Standard English Name
Brazilian common name/s
Jaguarundi, Gato-mourisco, Gato-vermelho, Gato-preto
This cat has a distinct appearance, with a slender and elongated body. The head is small and flat, with short, rounded ears, short legs and very long tail. Its coat has a uniform colour ranging from black or dark brown to reddish brown. Individuals with a darker colour are commonly associated with forests while generally individuals with lighter coats are found in drier areas.
Ecology and Habitat
Jaguarundis occur from the southern United States to central Argentina, and are found in various types of environments. Although one of the cats most commonly seen, it is not really abundant anywhere. It is extinct in Uruguay and is very rare in the south-western United States. These animals are diurnal and can be seen walking in pairs. They feed mainly on small mammals, reptiles and terrestrial birds, and may occasionally hunt animals of more than 1kg.
The gestation period ranges from 70 to 75 days, and females give birth to between 1 and 4 cubs.
Threats and Conservation
Habitat loss is the main threat to this species. In addition, little is known about the biology of this species, which limits the ability to generate effective conservation strategies.
Average values with minimum and maximum in parentheses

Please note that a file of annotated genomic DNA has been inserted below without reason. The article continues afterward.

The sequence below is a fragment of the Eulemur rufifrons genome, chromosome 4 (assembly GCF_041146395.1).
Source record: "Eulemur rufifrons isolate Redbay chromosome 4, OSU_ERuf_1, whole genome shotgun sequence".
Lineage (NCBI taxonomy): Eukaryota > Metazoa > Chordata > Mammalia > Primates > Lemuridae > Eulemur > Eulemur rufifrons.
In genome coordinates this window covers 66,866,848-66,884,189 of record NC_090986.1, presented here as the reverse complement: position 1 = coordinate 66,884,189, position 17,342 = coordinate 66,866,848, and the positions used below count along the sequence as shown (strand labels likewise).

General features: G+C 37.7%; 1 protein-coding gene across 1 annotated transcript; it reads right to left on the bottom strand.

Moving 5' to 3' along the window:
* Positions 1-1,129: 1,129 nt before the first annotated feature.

Body / tail length (cm):
63 (48-83) a / (27-59)a
Weight (kg) / Height (cm):
4.5 (3-9)a,b / -
Living area (km2):
(1.8 – 94) c, d
Number of puppies / Gestation (days):
(1-4) a / (63-75) a
Day / Twilight
a (Emmons & Feer 1997), b (de Oliveira 1998), c (Michalski et al. 2006), d (de Oliveira et al. 2010)
IUCN redlist (http://www.iucnredlist.org) presents a synthesis of current knowledge about distribution and conservation status.
IUCN Cat Specialist Group: http://www.catsg.org/catsgportal/20_catsg-website/home/index_en.htm
IUCN Cat Specialist Group species accounts: http://www.catsg.org/catsgportal/cat-website/20_cat-website/home/index_en.htm
Caso, A., Lopez-Gonzalez, C., Payan, E., Eizirik, E., de Oliveira, T., Leite-Pitman, R., Kelly, M., & Valderrama, C. (2008). Puma yagouaroundi. In: IUCN 2010. IUCN Red List of Threatened Species. Version 2010.2. , , Downloaded on 04 July 2010.
Emmons, L. H., & Feer, F. (1997). Neotropical rainforest mammals: a field guide. Chicago: University of Chicago Press.
Michalski, F., & Peres, C. A. (2005). Anthropogenic determinants of primate and carnivore local extinctions in a fragmented forest landscape of southern Amazonia. Biological Conservation, 124, 383-396.
Michalski, F., Crawshaw, P. G., de Oliveira, T. G., & Fabian, M. E. (2006). Notes on home range and habitat use of three small carnivore species in a disturbed vegetation mosaic of southeastern Brazil. Mammalia, 70, 52-57.
Tofoli, C. F., Rohe, F., & Setz, E. Z. F. (2009). Jaguarundi (Puma yagouaroundi) (Geoffroy, 1803) (Carnivora, Felidae) food habits in a mosaic of Atlantic Rainforest and eucalypt plantations of southeastern Brazil. Brazilian Journal of Biology, 69, 873-877.
de Oliveira, T. G. (1998). Herpailurus yagouaroundi. Mammalian Species, 578, 1-6.
de Oliveira, T. G., Tortato, M. A., Silveira, L., Kasper, C. B., Mazim, F. D., Lucherini, M., Jácomo, A. T. A., Soares, J. B. G., Marques, R. V., & Sunquist, M. E. (2010). Ocelot ecology and its effect on the small-felid guild in the lowland Neotropics. In D. W. Macdonald & A. Loveridge (Eds.), Biology and Conservation of Wild Felids (pp. 563-584). Oxford: Oxford University Press.